The strange similarity of gyms and schools

The strange similarity of gyms and schools

Many of us made physical fitness resolutions at the start of the year. If you’re like me, you may do this with some regularity. I always chuckle when my exercise class is packed in January and by March it’s noticeably quiet.

Why do we make fitness resolutions and go to gyms, YMCAs, or other exercise venues? Generally, it’s because we know our bodies need movement, our muscles need challenge, and we feel better after completing a decent workout. You may also feel like you’ve earned a special beverage or food treat, which you then consume without guilt.

Thinking about this in light of the educational challenges our nation faces caused me to seek similarities. The first is that building strength requires exertion. We must set our minds to anticipate challenges. We’re cool with this in the gym, but we have learned it’s not cool in an educational setting.

The second is that in order for our muscles to gain strength, they need to be stressed and challenged, then rested. Not rested for prolonged periods because atrophy sets in with alarming speed, especially as we continue to age. Again, cool in the gym, not so at school.

The third similarity is the recognition that stressed muscles are damaged in small ways in order to spur healing and develop capability to bear greater stress. There is no need to fear this mini destruction, as it serves a role in creating better health. Good in the gym, dangerous on campus?

The fourth is that safety is important. Led by athletic trainers or exercise experts who understand physiology, we learn proper technique and how to listen when our bodies say, “Stop. No kidding.” This is a distinctly different message from, “Stop. I don’t wanna do this anymore.” Building strength requires repetition, stamina, and the ability to suffer a reasonable amount of discomfort. In a gym, this is physiological. We don’t go to protect ourselves from the demands of exertion. We know we’ll be better for it. On campus, this is psychological and therefore unsafe. Hmm.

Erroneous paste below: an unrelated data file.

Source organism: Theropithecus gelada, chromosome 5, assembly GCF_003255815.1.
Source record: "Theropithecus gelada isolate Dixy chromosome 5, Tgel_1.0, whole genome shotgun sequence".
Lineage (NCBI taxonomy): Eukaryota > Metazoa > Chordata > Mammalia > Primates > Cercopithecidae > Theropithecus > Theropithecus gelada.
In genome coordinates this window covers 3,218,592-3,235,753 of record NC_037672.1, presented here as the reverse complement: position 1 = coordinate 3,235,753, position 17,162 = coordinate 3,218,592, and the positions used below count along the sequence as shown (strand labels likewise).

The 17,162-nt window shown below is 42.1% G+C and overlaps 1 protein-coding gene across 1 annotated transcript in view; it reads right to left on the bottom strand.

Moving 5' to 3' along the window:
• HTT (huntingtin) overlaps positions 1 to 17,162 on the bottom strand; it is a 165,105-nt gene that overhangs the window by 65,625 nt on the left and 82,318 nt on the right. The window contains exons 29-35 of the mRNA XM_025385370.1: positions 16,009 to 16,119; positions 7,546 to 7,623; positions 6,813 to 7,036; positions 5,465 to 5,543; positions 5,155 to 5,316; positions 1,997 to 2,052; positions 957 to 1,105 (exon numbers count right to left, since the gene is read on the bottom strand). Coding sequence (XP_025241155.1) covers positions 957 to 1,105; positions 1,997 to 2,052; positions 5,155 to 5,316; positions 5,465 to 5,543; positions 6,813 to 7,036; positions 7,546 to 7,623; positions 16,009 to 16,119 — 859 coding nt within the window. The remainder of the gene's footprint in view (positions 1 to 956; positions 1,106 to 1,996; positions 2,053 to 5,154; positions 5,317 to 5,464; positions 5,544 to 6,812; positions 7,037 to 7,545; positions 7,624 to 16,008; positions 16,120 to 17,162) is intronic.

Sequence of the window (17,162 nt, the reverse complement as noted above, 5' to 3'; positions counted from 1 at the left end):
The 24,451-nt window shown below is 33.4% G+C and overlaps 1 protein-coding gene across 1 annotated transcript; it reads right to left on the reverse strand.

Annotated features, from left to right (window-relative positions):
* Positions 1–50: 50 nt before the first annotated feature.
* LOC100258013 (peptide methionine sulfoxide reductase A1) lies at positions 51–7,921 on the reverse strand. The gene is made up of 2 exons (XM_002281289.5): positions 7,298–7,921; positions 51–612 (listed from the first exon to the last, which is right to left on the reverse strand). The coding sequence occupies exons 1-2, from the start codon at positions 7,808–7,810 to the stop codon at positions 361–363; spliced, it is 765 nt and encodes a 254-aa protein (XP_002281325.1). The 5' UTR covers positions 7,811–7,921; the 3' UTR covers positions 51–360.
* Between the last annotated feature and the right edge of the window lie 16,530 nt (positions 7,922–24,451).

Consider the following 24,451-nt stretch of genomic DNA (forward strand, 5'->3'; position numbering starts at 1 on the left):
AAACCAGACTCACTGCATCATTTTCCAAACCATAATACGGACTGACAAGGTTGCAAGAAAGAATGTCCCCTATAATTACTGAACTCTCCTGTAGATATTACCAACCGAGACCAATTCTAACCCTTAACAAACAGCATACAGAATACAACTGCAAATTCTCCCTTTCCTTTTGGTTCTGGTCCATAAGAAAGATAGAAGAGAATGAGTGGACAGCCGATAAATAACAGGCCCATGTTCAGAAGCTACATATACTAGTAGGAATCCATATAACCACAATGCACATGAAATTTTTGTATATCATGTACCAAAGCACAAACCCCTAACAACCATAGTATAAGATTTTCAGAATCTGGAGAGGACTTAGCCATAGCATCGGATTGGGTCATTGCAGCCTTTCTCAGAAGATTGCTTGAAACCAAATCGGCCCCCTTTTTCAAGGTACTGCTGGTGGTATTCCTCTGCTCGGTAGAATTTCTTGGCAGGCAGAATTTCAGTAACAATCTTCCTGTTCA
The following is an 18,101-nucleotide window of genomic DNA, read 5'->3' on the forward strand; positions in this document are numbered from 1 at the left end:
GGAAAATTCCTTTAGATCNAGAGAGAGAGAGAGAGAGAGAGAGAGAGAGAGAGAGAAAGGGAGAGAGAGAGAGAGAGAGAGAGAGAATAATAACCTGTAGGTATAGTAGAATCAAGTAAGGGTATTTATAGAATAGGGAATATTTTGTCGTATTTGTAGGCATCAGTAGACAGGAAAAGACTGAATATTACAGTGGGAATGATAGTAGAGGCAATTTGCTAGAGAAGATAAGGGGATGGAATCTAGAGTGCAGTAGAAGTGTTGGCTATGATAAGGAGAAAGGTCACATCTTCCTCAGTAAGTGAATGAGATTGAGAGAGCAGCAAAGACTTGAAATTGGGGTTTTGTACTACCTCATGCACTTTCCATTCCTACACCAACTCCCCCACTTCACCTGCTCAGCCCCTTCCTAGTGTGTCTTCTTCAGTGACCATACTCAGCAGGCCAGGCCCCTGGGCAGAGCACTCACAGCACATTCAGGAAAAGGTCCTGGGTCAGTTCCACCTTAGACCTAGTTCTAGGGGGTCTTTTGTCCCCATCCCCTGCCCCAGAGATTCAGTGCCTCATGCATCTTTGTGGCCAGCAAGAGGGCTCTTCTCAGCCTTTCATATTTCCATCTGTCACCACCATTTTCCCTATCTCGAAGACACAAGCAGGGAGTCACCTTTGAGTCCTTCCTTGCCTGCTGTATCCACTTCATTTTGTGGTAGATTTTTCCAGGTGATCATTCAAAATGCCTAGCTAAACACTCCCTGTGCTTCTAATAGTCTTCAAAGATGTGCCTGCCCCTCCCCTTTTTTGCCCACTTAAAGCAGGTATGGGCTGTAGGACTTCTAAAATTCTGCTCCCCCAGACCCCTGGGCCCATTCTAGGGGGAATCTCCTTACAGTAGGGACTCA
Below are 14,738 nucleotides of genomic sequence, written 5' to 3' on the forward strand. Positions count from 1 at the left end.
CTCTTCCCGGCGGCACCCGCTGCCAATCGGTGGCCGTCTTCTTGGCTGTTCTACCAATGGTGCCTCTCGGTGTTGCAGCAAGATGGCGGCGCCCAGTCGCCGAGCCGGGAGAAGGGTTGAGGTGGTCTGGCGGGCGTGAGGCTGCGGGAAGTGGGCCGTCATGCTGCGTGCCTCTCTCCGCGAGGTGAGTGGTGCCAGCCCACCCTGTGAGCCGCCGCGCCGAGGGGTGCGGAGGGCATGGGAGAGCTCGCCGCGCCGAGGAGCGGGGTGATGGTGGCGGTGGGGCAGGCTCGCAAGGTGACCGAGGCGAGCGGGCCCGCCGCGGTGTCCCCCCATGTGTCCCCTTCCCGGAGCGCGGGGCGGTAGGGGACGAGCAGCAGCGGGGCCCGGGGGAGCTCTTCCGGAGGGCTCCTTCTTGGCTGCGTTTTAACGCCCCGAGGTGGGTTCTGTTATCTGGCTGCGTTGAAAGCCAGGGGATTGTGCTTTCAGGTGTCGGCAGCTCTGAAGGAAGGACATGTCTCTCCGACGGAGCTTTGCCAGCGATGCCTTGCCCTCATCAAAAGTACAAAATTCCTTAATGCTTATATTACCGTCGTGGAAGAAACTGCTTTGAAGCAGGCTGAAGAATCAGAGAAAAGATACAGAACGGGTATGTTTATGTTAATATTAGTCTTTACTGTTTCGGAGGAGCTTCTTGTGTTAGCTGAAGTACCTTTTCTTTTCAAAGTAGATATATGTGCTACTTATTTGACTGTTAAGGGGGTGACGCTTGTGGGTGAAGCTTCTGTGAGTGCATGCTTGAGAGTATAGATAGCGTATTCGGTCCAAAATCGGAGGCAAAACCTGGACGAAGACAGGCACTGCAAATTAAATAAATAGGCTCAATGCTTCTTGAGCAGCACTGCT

The fifth similarity is how incredible it feels to be done with an especially demanding workout! And how proud we feel when we recognize the progress we have made. Bodies start looking more toned and function with greater ease. That’s what the gym does. What does a classroom do?

The work done in a classroom is of far greater importance than the work done in a gym. Our brains—and yes, emotions—need to be systematically challenged in small ways, granted time to heal after discomfort, allowed to rest and assimilate new learning, then encouraged to press forward with new discovery. To insist that it should be intellectually or emotionally free from discomfort is to deny the capability of the human entity to experience distress and grow from it.

Obviously, I am not suggesting that true danger in a classroom be treated cavalierly as simply a feature of today’s reality. What I am advocating is for a gradual and continual process of stimulation, challenge, reflection, and appreciation that can be just as rewarding as the work we do in a gym.

As we begin to discover and appreciate the incredible elasticity of our minds, we experience the joy of pushing them in new ways. We also begin to love the people who urge us into new realms, supporting us in our shaky moments, encouraging us to hang tight, and expressing the belief that we will be better on the other side of this discomfort.

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